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Racial justice still absent 30 years after Stephen Lawrence’s murder, Dr Mallett says

22 April 2023


Floral tributes left on the Stephen Lawrence memorial in Well Hall Road, Eltham, in south London, in 2012

Floral tributes left on the Stephen Lawrence memorial in Well Hall Road, Eltham, in south London, in 2012

THIRTY years on from the murder of Stephen Lawrence, marked on Saturday, “the stark reality is that all are not equally safe on our streets — and all do not receive the justice that they deserve,” the Bishop of Croydon, Dr Rosemarie Mallett, has said.

Stephen Lawrence, an 18-year-old A-level student, was murdered by a gang of white men on 22 April 1993, in Eltham, south London, in an unprovoked racist attack. Since 2019, Stephen Lawrence Day has been held each year on 22 April.

An inquiry led by Sir William Macpherson concluded in 1999 that the police investigation into the murder had been “marred by a combination of professional incompetence, institutional racism and a failure of leadership”.

Dr Mallett, who is the diocesan lead on racial justice, said on Saturday: “Stephen Lawrence was a friend, a brother, a son, a neighbour, taken from us by hatred and racism. His family and community still feel his loss deeply, and our hearts still break for them — and for all families who today are missing children, friends, and family members because of racially motivated violence.”

Thirty years on from his death, however, “the stark reality is that all are not equally safe on our streets — and all do not receive the justice that they deserve”, she said. “Thirty years on, Stephen’s day is a stark reminder for us all of how far we still have to go.”

The recent review by Baroness Casey of the Metropolitan Police — which concluded that the force was “institutionally racist, misogynist and homophobic” (Comment, 24 March) — “shows a concerning lack of progress in improving standards in our policing”, Dr Mallett said. “And we still hear every week the stories of those for whom racism is a daily oppression.”

The Church was not immune from these problems, she continued. “Here, in Southwark, we are working hard to address our own issues of inequality and injustice. We have committed ourselves to action and accountability through our Anti-Racism Charter and the ongoing work of our racial justice committee.”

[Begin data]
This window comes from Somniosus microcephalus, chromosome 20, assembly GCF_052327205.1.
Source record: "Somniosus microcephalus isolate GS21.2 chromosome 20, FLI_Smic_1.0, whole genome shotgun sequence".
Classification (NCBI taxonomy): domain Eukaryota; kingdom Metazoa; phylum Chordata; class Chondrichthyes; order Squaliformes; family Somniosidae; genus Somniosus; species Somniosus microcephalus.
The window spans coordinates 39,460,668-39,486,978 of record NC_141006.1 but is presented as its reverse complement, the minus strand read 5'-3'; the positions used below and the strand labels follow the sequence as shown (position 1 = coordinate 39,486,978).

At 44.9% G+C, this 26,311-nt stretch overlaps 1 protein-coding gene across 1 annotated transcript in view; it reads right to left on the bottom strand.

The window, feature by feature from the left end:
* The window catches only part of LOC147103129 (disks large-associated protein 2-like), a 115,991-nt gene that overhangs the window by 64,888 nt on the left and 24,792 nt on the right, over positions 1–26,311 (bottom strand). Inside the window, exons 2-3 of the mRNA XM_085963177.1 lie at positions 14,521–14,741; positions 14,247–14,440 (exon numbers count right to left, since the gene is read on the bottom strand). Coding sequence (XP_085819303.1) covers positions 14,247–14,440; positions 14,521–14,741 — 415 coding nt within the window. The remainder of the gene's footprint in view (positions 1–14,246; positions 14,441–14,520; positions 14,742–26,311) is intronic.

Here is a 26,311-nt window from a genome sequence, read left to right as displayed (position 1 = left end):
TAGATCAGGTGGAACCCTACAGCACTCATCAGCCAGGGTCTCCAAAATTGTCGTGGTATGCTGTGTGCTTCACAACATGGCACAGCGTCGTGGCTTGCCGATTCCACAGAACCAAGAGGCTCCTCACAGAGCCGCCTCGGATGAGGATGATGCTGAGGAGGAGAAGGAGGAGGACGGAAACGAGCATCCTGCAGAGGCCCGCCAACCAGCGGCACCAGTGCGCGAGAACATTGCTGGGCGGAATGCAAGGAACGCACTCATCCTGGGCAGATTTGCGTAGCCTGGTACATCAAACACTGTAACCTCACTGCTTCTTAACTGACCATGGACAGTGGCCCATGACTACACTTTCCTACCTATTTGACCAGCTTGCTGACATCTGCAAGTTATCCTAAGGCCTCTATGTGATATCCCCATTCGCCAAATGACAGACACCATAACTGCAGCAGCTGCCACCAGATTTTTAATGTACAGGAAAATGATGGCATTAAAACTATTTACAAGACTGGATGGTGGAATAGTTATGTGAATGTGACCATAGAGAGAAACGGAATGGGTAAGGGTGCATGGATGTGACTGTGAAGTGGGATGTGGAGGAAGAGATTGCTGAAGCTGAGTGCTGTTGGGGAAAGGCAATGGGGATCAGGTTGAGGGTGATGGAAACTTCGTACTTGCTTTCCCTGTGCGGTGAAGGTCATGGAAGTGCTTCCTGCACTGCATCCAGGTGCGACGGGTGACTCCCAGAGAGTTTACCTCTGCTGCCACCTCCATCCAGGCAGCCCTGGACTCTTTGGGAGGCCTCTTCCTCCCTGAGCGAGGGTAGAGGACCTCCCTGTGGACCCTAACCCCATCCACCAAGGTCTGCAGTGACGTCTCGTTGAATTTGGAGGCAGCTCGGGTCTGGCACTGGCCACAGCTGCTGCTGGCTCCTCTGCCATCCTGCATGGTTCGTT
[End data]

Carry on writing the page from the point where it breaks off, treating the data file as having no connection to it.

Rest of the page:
She concluded by saying: “Hope means choosing not to give up, not to settle for less than that to which we are called. Our police can do better, our Church can do better, our communities can do better — our society can be better as long as we refuse to give up, as long as we choose hope and commit ourselves to building a better way.”

The Bishop of Southwark, the Rt Revd Christopher Chessun, who chairs Southwark diocese’s racial justice committee, said: “When Stephen died, so many of us hoped that it would be a wake-up call for our society. We hoped that we would never again have to witness such tragic violence, nor such failings in our police force.

“Stephen’s death marked the beginning of a change in our society — a change that we are still living through. Progress always takes longer than we think it will, but as Christians we are called never to lose hope, and to always keep striving for a better world, with urgency and vigour.

“On this Stephen Lawrence Day, let us all take the opportunity to pray and reflect on Stephen’s life and legacy of both change and hope — and let us commit to building a future where our differences are celebrated and all are respected and valued.

“Our hearts go out to Baroness Doreen Lawrence and Stephen’s family with gratitude for all they continue to do to promote racial justice.”

Read more on Stephen Lawrence Day in this week’s Comment section here


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